FEATURE: December storm surge 2013 - Impact on local wildlife one year on

The December 2013 storm surge left severe flooding at Skegness' Gibraltar Point Nature Reserve. Pictured is the aftermath at  Mill Pond Road near Mere Hide. Credit:  Barrie Wilkinson.
The December 2013 storm surge left severe flooding at Skegness' Gibraltar Point Nature Reserve. Pictured is the aftermath at Mill Pond Road near Mere Hide. Credit: Barrie Wilkinson.

This week’s Skegness and Spilsby Standard contains a feature special on last year’s tidal surge that hit the Lincolnshire Coast in December 2013.

The storm surge hit the coast of Skegness on Thursday, December 5.

The flooding left from the December 2013 Storm surge at Mere Meadow and freshwater marsh at Gibraltar Point National Nature Reserve, Skegness. Photo credit: George Gregory.

The flooding left from the December 2013 Storm surge at Mere Meadow and freshwater marsh at Gibraltar Point National Nature Reserve, Skegness. Photo credit: George Gregory.

Here we look at the impact it has had on wildlife at Skegness’ Gibraltar Point National Nature Reserve.

The tidal surge of December 2013 had a devastating impact on the nature reserve. Water from the North Sea surged over the reserve, flooding freshwater habitats with seawater and inundating many areas of the reserve.

The visitor centre was flooded and severely damaged causing all activities held at the centre to be suspended or re-located. In the following months Lincolnshire County Council and the Lincolnshire Wildlife Trust carefully surveyed the damage before deciding to build a new visitor centre and a design for a new visitor centre has now been approved.

The new site, which will be built on stilts to prevent future flooding will have a roof top decking area and may be welcoming visitors as early as 2016.

A key sea defence on the reserve known as the Bulldog Bank was breached by the tidal surge causing an area known as the Freshwater Marsh to become flooded with saltwater, dramatically changing the habitat of the Marsh.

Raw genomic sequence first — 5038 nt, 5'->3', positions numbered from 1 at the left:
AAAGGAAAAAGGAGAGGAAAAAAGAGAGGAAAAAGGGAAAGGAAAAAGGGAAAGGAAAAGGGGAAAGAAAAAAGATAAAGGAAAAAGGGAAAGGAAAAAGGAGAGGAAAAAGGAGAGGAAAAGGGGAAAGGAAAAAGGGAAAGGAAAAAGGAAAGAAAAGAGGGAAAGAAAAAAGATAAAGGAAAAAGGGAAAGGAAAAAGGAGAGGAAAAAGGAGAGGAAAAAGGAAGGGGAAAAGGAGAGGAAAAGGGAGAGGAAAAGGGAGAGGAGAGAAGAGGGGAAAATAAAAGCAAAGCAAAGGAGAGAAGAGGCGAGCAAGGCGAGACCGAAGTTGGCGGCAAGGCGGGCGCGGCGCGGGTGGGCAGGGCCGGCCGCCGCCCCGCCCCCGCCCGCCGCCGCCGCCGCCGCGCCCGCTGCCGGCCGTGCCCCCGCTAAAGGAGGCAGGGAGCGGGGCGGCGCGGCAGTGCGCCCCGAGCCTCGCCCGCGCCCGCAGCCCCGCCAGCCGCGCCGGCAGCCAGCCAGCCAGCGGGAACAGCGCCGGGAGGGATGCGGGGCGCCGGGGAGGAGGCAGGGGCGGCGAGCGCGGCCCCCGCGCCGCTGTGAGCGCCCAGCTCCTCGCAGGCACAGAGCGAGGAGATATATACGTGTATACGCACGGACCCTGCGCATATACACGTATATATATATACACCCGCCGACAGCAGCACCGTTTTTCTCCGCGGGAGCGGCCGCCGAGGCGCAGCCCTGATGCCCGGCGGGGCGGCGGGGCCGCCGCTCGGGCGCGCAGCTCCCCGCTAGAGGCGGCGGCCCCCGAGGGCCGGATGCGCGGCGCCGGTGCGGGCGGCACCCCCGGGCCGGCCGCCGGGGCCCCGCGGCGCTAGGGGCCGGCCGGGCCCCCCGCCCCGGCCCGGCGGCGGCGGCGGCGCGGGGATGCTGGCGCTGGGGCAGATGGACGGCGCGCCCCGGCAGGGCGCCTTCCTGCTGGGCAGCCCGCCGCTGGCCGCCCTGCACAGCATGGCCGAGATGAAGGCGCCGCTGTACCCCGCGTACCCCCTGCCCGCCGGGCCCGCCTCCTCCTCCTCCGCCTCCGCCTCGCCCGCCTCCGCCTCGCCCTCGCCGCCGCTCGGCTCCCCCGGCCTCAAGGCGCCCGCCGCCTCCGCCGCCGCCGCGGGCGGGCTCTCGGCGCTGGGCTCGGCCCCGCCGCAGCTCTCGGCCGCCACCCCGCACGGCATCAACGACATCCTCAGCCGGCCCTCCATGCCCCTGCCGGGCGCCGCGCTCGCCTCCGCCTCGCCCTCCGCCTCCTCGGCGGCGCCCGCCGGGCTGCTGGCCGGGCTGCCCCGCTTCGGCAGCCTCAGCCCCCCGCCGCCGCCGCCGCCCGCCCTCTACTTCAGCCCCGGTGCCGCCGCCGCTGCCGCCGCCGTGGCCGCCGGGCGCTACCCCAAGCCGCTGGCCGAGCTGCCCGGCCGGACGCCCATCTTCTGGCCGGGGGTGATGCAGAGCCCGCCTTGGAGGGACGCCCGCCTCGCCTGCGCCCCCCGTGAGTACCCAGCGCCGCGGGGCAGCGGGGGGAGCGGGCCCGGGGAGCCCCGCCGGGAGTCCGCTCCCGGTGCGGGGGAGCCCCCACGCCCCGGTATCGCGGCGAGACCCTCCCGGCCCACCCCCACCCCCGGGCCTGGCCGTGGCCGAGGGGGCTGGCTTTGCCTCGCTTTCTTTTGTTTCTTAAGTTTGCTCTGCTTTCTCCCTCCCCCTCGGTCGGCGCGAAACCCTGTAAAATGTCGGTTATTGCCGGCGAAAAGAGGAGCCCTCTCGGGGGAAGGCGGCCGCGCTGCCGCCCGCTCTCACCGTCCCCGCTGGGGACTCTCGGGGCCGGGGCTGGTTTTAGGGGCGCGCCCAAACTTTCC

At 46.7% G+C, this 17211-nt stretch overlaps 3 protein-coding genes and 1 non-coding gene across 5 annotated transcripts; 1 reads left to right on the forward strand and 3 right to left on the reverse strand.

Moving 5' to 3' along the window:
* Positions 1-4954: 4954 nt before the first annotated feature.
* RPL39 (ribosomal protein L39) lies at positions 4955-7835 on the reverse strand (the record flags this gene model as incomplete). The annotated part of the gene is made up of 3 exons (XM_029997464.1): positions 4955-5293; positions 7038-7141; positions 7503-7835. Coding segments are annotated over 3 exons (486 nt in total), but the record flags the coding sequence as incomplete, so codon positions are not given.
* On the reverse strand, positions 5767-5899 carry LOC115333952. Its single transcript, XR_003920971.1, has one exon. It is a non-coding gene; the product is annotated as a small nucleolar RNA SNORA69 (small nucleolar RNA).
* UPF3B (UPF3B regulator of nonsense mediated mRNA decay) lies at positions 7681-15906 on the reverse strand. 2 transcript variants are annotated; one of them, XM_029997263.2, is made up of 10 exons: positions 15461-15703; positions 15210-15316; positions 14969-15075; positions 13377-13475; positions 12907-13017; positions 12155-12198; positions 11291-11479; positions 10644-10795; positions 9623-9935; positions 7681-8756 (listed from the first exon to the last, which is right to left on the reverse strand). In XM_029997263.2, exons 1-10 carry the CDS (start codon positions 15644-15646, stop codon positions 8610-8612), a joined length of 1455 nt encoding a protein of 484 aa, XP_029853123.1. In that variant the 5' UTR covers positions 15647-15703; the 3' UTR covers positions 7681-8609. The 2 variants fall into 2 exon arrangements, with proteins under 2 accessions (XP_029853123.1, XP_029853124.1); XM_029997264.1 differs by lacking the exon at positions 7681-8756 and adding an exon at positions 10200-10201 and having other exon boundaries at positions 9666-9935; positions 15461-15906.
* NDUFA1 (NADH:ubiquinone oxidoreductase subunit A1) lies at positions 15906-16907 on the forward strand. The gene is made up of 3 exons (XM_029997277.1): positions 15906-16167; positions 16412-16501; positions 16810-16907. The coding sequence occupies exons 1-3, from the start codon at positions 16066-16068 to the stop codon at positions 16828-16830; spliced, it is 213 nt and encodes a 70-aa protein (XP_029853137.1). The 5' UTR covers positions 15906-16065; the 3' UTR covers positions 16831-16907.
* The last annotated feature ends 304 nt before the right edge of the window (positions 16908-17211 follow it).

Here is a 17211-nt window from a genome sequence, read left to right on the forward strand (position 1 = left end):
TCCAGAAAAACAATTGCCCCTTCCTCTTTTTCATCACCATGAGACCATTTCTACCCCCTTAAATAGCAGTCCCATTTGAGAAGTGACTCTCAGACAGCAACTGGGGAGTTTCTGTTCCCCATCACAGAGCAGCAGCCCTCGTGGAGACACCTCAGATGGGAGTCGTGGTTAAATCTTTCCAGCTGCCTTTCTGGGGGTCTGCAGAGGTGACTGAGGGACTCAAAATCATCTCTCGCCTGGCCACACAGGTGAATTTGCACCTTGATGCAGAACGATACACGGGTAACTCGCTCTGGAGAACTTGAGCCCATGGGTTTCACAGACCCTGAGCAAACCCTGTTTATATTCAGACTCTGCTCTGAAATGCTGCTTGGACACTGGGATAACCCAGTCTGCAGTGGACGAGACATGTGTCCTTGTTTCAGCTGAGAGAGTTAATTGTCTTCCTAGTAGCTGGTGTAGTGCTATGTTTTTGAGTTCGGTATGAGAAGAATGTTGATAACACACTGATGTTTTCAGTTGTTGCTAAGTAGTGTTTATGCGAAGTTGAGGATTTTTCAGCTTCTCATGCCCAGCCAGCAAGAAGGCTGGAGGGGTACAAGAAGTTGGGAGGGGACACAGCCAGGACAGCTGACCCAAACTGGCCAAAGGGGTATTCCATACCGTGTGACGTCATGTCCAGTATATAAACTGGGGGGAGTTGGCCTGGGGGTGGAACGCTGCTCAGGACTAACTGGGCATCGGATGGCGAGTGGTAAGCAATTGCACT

Following the flood the saltwater became trapped in the marsh by the remains of the bank and other obstacles to drainage that encircled it.

Saltwater also flooded other areas, including the wetland habitat of Mere’s Meadow.

Throughout the following spring and summer it became apparent that vegetation change had been significant with a general decline in freshwater species, including orchids, buttercups and cowslip.

However, this decline has allowed some saltwater species to fill the niche.

New species recorded include sea meadow grass, sea purslane, sea aster and club rush.

The most astonishing discovery came when water voles were sighted swimming in the brackish waters of the Freshwater Marsh. Trust staff had feared for their survival.

The endangered natterjack toad (first discovered by Joseph Banks in Lincolnshire) also survived the tidal surge, which came as a great relief to staff and volunteers.

The long term effects of the tidal surge on the habitats of Gibraltar Point are still being assessed.

Changes to the ecosystem have been profound with brackish habitats replacing freshwater habitats in large areas.

However, nature has shown that it is both resilient and adaptable to changes wrought by the tidal surge.

This versatility has served as a source of inspiration for the people involved with the national nature reserve at Gibraltar Point.

The nature reserve is now fully open, with a porta cabin, toilets and a catering van in the car park selling hot and cold food and drink.

The catering van is open every day from 10am - 3pm, though may close in bad weather.